The overarching goal of this thesis is to explore and assess infrastructure-environment-health interactions in Indian cities, addressing social factors such as wealth and literacy, as well as the provision of multiple infrastructures.
Five main studies are conducted. First, exploration of Delhi all-cause mortality data and survey of local experts on associations between infrastructures, environment, and health outcomes. Key findings include: a) that 50% of deaths in Delhi are reported with cause not classified (demonstrating the need for bottom-up study to supplement hospital data) and b) that ~19% of classified deaths by cause in Delhi, India could be related to infrastructure or infrastructure-related environmental factors.
Second, review of epidemiology studies relating health outcomes to infrastructure and pollution exposure in Indian and Asian cities is conducted to help identify initial evidence and gaps for infrastructure-related health effects and quantification of differential risk based on social factors (e.g. low socio-economic status (SES)).
Third, top-down analyses using national survey of under age-five mortality rates (U5MR) by multiple infrastructure conditions are studied while addressing confounding social factors. A key finding is that the relative risk for under-five mortality rates are 860% higher in Urban India for those lacking multiple basic infrastructure provisions relative to improved conditions for low SES condition and limited literacy households. These analyses demonstrates limited literacy household sensitivity and importance of considering multiple infrastructures together over single infrastructure improvements.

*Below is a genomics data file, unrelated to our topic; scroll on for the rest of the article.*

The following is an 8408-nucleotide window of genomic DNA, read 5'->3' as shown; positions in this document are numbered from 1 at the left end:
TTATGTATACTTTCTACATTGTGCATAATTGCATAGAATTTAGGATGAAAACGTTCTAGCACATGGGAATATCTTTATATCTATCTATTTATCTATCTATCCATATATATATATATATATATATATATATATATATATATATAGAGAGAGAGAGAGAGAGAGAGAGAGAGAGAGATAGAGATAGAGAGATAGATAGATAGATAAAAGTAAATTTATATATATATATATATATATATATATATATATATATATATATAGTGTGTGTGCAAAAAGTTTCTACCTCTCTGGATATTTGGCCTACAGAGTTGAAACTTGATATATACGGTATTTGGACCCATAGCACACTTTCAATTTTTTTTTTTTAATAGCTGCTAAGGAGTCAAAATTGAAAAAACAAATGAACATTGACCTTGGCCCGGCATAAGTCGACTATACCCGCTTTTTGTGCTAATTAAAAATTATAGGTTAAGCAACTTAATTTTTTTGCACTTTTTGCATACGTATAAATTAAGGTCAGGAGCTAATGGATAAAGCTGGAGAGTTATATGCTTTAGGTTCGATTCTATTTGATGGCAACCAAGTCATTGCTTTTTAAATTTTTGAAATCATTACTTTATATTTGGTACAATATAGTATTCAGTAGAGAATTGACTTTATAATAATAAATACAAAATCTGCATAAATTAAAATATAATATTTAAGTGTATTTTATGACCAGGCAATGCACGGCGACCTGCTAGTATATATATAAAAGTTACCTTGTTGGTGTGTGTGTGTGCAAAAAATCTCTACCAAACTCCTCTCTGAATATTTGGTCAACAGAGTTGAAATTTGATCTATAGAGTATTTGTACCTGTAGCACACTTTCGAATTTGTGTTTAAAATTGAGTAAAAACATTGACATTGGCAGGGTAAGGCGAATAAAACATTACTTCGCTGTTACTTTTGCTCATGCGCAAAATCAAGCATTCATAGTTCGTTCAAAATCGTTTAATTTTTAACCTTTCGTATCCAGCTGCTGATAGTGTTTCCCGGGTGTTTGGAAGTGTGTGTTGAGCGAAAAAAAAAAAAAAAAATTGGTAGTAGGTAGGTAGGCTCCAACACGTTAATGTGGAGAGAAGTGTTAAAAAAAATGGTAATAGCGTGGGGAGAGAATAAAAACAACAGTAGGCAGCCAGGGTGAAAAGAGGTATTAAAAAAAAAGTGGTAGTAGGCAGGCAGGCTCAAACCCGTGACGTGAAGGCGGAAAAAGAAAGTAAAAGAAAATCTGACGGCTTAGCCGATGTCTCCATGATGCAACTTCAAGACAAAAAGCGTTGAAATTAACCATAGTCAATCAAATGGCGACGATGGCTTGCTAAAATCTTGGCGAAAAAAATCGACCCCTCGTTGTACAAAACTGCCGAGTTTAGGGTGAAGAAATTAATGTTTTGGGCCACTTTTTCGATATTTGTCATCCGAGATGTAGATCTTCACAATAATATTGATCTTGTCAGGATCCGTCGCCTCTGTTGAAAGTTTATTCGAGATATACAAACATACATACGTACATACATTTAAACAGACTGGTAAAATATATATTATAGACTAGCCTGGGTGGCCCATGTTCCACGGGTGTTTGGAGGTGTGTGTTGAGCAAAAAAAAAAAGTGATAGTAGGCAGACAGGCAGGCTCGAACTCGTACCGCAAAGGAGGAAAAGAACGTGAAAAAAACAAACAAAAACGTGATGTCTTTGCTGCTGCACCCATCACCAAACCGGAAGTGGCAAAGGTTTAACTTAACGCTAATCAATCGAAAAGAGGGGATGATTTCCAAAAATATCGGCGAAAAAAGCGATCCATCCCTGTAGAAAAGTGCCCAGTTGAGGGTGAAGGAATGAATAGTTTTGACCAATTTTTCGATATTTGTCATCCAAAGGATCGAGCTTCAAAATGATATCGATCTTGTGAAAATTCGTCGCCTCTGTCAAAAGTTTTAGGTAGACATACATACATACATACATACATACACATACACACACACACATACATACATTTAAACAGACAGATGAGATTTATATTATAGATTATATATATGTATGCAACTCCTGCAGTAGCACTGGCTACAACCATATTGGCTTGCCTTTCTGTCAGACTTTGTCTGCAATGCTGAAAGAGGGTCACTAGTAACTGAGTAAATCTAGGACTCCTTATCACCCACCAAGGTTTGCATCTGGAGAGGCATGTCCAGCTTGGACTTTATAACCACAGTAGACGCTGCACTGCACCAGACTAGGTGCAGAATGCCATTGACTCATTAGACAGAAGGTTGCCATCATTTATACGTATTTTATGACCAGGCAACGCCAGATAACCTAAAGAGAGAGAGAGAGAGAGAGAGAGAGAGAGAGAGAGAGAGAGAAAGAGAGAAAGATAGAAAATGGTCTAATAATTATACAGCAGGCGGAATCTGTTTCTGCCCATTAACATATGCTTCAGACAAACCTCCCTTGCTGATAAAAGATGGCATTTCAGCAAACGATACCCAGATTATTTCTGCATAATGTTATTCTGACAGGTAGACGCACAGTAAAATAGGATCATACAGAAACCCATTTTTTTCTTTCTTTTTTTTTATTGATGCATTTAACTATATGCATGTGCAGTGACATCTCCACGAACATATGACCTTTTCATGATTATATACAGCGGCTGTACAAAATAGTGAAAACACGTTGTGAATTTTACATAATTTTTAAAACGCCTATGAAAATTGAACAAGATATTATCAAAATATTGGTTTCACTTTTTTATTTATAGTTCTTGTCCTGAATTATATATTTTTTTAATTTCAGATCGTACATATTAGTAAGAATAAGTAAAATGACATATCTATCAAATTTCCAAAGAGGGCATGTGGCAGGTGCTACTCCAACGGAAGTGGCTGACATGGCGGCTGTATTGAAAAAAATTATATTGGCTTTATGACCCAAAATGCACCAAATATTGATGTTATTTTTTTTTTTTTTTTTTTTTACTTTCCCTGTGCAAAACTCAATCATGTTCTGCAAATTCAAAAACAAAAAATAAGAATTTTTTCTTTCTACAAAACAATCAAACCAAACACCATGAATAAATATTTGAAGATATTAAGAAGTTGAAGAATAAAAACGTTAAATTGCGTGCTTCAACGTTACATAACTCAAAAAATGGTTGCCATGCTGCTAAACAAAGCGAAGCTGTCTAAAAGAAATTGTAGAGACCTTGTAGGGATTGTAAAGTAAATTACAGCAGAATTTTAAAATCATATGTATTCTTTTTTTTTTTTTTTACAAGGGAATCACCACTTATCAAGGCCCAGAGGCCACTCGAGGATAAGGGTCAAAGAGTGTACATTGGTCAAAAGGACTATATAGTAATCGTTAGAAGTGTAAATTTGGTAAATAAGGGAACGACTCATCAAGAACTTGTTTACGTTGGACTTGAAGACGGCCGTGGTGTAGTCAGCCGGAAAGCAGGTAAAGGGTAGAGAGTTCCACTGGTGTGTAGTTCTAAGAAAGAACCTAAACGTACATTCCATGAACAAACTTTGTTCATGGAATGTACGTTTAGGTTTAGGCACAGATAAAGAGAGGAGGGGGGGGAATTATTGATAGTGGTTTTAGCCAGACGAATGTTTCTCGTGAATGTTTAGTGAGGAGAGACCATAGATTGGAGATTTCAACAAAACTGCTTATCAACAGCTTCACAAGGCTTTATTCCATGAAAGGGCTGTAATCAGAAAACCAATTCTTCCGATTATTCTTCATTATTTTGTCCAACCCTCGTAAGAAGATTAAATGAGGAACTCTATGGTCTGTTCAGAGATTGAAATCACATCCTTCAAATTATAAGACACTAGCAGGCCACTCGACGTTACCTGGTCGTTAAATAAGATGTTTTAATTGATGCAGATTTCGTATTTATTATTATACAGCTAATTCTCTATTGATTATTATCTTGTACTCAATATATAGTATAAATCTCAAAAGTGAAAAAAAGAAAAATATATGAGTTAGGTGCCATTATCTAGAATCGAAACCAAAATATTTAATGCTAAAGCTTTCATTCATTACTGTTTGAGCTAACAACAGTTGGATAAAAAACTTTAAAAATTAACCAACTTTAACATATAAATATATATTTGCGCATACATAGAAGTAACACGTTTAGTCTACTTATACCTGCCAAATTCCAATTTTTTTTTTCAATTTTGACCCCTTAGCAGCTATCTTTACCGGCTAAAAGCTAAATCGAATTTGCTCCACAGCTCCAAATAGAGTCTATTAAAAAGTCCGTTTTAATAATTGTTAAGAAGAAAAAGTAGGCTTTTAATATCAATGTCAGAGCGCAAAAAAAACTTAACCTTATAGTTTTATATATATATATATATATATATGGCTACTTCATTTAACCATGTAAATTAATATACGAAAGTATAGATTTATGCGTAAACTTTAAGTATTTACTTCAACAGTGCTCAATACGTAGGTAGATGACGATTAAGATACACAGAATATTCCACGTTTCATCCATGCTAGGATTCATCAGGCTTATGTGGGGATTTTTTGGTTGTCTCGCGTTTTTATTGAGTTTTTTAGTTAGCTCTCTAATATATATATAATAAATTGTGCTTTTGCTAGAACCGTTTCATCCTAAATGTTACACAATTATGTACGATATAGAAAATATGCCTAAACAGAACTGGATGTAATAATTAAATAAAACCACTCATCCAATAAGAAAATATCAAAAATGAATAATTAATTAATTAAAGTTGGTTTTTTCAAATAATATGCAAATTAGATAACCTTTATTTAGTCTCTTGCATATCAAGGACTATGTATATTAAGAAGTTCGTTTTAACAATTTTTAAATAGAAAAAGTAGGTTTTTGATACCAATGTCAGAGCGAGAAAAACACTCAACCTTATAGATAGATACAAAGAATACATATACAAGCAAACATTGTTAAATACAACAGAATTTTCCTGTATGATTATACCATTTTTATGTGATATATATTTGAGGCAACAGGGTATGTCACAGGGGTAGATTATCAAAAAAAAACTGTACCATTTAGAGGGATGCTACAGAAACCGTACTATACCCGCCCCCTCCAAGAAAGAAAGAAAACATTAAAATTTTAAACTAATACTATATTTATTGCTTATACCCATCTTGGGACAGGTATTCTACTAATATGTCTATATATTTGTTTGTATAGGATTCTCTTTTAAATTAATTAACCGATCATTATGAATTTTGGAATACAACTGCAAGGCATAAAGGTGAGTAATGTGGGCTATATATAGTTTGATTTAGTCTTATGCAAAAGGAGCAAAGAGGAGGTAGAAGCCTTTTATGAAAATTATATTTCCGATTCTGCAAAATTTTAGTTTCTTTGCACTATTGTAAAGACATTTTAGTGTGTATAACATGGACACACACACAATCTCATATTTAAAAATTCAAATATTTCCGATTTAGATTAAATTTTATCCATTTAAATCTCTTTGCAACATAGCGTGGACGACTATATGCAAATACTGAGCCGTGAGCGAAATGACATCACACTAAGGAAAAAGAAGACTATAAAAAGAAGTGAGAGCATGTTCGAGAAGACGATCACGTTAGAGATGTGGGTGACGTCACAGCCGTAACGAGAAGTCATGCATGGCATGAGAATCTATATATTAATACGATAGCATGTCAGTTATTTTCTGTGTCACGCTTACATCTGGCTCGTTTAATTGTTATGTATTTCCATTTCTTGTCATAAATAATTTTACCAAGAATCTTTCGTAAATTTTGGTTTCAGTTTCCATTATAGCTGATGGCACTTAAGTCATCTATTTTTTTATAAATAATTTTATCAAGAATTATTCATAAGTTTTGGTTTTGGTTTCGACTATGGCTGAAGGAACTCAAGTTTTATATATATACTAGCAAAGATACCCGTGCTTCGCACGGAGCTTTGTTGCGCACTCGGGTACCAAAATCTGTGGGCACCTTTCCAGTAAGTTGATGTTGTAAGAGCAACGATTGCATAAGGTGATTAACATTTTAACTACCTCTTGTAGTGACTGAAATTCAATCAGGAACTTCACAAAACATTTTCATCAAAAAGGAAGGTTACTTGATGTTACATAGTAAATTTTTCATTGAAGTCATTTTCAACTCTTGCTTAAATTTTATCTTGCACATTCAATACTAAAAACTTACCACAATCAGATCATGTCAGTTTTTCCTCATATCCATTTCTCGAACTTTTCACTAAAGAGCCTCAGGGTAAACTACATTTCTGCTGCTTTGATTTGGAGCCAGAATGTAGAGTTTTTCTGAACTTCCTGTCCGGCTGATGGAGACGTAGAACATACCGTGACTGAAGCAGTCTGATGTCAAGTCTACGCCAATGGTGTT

Fourth, bottom-up comparative community study helps characterize infrastructure, environment, extreme weather conditions and local sustainability priorities. A key finding was that households deprived of infrastructure provisions would prioritize that first over pollution or extreme weather conditions. In addition, both low SES communities studied were different in their coverage of all infrastructures except cooking fuels. In the high SES area, infrastructure conditions were ranked as a highest priority (e.g. drainage) with pollution and climate-related extreme weather events still higher priorities than low SES areas, which selected water supply, parks and open space, and drainage as highest priorities. Multiple dimensions of access to healthcare conditions in the same neighborhoods were explored next with findings indicating the two low SES areas to have similar travel costs to reach care and different abilities to pay for care. The high SES area also had higher accessibility to care yet with quality of care less acceptable relative to low SES areas that had issues with wait times, affordability, and access- suggesting future study should address such factors and effects on health outcomes.
Finally, data availability, needs, and challenges are explored for computing health benefits of multiple infrastructure interventions, while also identifying preliminary intervention scenarios and who may benefit more or less by age, gender, and SES.
These efforts offer a preliminary approach to helping prioritize future decision-making in Asian cities by demonstrating initial methods that can be useful for modeling risks and interactions between infrastructure provisions, environment, and health.
|Advisor:||Ramasawami, Anu, Silverstein, JoAnn|
|Commitee:||Agarwal, Siddharth, Main, Debbi, Marshall, Wes, Ramaswami, Anu, Silverstein, JoAnn|
|School:||University of Colorado at Denver|
|School Location:||United States -- Colorado|
|Source:||DAI-B 75/10(E), Dissertation Abstracts International|
|Subjects:||Civil engineering, Public health, South Asian Studies, Sustainability, Urban planning|
|Keywords:||Health equity, India, Infrastructure, Sustainability, Urban environment|
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